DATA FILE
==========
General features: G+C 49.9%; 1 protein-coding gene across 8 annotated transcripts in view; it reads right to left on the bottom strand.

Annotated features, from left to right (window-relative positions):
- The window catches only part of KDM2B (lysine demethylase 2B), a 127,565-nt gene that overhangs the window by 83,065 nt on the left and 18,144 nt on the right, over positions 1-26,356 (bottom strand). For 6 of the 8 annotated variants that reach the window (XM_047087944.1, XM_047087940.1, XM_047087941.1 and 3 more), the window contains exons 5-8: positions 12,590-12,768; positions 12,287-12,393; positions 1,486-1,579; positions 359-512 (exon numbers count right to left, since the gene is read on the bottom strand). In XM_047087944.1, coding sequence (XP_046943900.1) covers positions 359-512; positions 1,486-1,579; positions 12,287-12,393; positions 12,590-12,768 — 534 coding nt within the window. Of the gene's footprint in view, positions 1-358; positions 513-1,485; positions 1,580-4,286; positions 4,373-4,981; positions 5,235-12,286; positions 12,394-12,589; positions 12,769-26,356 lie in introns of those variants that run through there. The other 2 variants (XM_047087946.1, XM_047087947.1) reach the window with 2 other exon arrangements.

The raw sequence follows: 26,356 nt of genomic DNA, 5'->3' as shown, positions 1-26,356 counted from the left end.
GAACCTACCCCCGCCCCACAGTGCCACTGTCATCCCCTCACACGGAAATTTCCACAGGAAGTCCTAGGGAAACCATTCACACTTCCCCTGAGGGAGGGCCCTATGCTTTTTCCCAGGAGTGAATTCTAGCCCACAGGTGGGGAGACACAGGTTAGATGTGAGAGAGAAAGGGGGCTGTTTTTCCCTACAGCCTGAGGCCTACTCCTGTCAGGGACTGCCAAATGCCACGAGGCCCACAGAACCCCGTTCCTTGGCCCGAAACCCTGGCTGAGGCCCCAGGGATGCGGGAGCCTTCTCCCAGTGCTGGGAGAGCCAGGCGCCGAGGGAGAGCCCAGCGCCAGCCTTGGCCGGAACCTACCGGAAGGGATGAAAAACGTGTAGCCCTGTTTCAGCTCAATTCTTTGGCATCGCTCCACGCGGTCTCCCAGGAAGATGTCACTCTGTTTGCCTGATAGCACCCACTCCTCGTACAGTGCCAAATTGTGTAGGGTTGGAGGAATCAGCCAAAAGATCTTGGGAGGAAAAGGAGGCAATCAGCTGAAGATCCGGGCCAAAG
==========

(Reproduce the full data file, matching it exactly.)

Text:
General features: G+C 49.9%; 1 protein-coding gene across 8 annotated transcripts in view; it reads right to left on the bottom strand.

Annotated features, from left to right (window-relative positions):
- The window catches only part of KDM2B (lysine demethylase 2B), a 127,565-nt gene that overhangs the window by 83,065 nt on the left and 18,144 nt on the right, over positions 1-26,356 (bottom strand). For 6 of the 8 annotated variants that reach the window (XM_047087944.1, XM_047087940.1, XM_047087941.1 and 3 more), the window contains exons 5-8: positions 12,590-12,768; positions 12,287-12,393; positions 1,486-1,579; positions 359-512 (exon numbers count right to left, since the gene is read on the bottom strand). In XM_047087944.1, coding sequence (XP_046943900.1) covers positions 359-512; positions 1,486-1,579; positions 12,287-12,393; positions 12,590-12,768 — 534 coding nt within the window. Of the gene's footprint in view, positions 1-358; positions 513-1,485; positions 1,580-4,286; positions 4,373-4,981; positions 5,235-12,286; positions 12,394-12,589; positions 12,769-26,356 lie in introns of those variants that run through there. The other 2 variants (XM_047087946.1, XM_047087947.1) reach the window with 2 other exon arrangements.

The raw sequence follows: 26,356 nt of genomic DNA, 5'->3' as shown, positions 1-26,356 counted from the left end.
GAACCTACCCCCGCCCCACAGTGCCACTGTCATCCCCTCACACGGAAATTTCCACAGGAAGTCCTAGGGAAACCATTCACACTTCCCCTGAGGGAGGGCCCTATGCTTTTTCCCAGGAGTGAATTCTAGCCCACAGGTGGGGAGACACAGGTTAGATGTGAGAGAGAAAGGGGGCTGTTTTTCCCTACAGCCTGAGGCCTACTCCTGTCAGGGACTGCCAAATGCCACGAGGCCCACAGAACCCCGTTCCTTGGCCCGAAACCCTGGCTGAGGCCCCAGGGATGCGGGAGCCTTCTCCCAGTGCTGGGAGAGCCAGGCGCCGAGGGAGAGCCCAGCGCCAGCCTTGGCCGGAACCTACCGGAAGGGATGAAAAACGTGTAGCCCTGTTTCAGCTCAATTCTTTGGCATCGCTCCACGCGGTCTCCCAGGAAGATGTCACTCTGTTTGCCTGATAGCACCCACTCCTCGTACAGTGCCAAATTGTGTAGGGTTGGAGGAATCAGCCAAAAGATCTTGGGAGGAAAAGGAGGCAATCAGCTGAAGATCCGGGCCAAAG